I think of the children who will never know, intuitively, that a flower is a plant’s way of making love, or what silence sounds like, or that trees breathe out what we breathe in.
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Wayne Scott’s first essay for The Sun, about infertility, appeared in November 1998. Nineteen years later he lives with three teenagers and his partner in Portland, Oregon, where he is a writer, therapist, and teacher.
The story begins with a message on Facebook: “I’m looking for Wayne Scott from the Baltimore area. A Navy veteran, about seventy-two or seventy-three. A relative of yours by any chance?” A phone call to my mother confirms that my father, whose name I inherited and who was close-lipped about his past, had dropped out of high school and joined the Navy when he was seventeen.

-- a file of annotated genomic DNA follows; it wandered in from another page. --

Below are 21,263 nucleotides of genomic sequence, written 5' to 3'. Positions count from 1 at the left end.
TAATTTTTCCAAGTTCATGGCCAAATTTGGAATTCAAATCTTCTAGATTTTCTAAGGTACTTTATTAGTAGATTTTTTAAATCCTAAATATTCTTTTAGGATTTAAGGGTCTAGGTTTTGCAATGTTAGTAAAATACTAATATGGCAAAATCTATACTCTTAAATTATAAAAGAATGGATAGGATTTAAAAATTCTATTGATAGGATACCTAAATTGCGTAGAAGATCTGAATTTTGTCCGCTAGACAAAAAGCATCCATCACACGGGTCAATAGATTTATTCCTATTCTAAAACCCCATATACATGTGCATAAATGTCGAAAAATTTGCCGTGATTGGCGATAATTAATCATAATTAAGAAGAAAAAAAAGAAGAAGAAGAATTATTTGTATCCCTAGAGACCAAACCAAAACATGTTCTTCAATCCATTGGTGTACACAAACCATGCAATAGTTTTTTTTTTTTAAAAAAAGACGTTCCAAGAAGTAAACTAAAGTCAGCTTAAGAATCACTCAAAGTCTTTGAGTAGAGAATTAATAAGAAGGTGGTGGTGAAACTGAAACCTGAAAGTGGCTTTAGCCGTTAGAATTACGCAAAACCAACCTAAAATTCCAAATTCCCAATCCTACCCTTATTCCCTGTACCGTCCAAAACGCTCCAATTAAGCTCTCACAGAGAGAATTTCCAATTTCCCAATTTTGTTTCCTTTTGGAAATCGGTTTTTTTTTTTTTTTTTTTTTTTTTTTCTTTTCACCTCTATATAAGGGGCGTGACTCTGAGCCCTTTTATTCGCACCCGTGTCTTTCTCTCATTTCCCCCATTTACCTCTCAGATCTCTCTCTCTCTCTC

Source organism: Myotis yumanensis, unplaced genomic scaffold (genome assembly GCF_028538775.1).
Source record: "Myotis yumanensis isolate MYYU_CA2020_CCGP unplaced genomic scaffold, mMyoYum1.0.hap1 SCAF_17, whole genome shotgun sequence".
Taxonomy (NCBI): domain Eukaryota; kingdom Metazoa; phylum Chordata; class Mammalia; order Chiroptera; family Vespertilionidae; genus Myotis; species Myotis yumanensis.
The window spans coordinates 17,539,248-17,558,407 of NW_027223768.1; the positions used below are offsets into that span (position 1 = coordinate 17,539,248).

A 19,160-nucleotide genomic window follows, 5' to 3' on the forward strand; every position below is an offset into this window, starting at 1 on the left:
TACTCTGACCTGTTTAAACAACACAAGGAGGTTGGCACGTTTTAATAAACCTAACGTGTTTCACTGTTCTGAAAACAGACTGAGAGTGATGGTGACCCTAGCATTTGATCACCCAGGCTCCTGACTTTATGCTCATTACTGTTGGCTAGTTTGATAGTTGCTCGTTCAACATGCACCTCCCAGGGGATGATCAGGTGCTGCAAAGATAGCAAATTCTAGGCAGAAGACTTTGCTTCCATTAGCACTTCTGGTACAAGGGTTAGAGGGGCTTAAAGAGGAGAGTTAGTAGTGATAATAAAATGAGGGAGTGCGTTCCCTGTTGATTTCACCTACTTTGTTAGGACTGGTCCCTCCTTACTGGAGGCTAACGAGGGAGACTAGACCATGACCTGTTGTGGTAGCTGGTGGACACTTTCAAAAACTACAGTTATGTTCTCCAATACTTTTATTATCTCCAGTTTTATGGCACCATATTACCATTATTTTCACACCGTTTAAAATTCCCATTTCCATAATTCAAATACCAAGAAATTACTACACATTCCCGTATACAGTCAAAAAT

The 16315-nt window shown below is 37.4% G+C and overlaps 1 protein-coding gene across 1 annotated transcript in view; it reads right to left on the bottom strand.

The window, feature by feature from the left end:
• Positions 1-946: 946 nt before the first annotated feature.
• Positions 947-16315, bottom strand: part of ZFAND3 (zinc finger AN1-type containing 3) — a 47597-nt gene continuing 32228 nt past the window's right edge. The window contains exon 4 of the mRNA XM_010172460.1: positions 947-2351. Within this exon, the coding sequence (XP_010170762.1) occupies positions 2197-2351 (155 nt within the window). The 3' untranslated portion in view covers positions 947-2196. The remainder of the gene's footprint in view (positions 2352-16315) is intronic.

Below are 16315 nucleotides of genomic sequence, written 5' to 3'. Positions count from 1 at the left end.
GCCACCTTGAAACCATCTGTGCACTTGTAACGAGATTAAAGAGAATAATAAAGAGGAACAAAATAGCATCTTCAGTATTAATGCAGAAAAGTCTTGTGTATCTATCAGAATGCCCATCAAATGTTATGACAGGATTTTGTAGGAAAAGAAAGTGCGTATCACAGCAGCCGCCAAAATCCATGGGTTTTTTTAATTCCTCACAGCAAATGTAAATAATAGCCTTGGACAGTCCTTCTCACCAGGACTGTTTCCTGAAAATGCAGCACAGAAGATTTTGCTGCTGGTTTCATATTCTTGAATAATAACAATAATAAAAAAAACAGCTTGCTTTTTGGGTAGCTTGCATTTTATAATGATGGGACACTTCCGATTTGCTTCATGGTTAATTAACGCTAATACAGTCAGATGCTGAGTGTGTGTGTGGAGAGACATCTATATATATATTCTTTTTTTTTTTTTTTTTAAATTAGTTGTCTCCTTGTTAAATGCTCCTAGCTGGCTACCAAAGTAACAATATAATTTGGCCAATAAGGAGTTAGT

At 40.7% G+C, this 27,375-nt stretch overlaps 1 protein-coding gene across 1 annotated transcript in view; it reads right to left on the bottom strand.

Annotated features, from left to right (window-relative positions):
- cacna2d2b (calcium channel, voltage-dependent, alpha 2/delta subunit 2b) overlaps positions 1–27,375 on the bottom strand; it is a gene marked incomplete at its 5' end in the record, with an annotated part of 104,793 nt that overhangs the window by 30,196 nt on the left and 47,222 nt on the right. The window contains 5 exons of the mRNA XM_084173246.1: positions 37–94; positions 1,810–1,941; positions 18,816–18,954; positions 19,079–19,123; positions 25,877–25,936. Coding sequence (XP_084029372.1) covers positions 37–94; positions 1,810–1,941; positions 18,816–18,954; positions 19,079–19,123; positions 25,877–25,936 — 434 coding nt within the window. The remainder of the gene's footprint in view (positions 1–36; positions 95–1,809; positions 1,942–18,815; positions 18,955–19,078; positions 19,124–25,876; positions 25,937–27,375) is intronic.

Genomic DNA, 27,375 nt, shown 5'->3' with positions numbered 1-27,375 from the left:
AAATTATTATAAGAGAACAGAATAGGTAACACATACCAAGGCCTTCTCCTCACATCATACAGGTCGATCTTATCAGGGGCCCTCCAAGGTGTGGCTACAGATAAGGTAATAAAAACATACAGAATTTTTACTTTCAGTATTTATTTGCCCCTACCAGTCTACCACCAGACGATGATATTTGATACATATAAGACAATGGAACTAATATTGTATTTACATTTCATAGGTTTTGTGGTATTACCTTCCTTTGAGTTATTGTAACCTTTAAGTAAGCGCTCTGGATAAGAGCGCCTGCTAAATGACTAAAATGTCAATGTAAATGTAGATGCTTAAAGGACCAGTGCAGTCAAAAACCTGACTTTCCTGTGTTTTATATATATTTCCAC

There is a bike path that zigzags from the east side of Portland, Oregon, down to the Willamette River, then along the austere black geometry of the Steel Bridge and onto the grassy esplanade that borders the west side.
That winter, after Betse and I discovered we were infertile, I became fascinated by pearls. My passion for them resembled an addiction, though I hesitate to call it that. There was a ritual aspect to it, a heady anticipation, an urgency I didn’t always understand.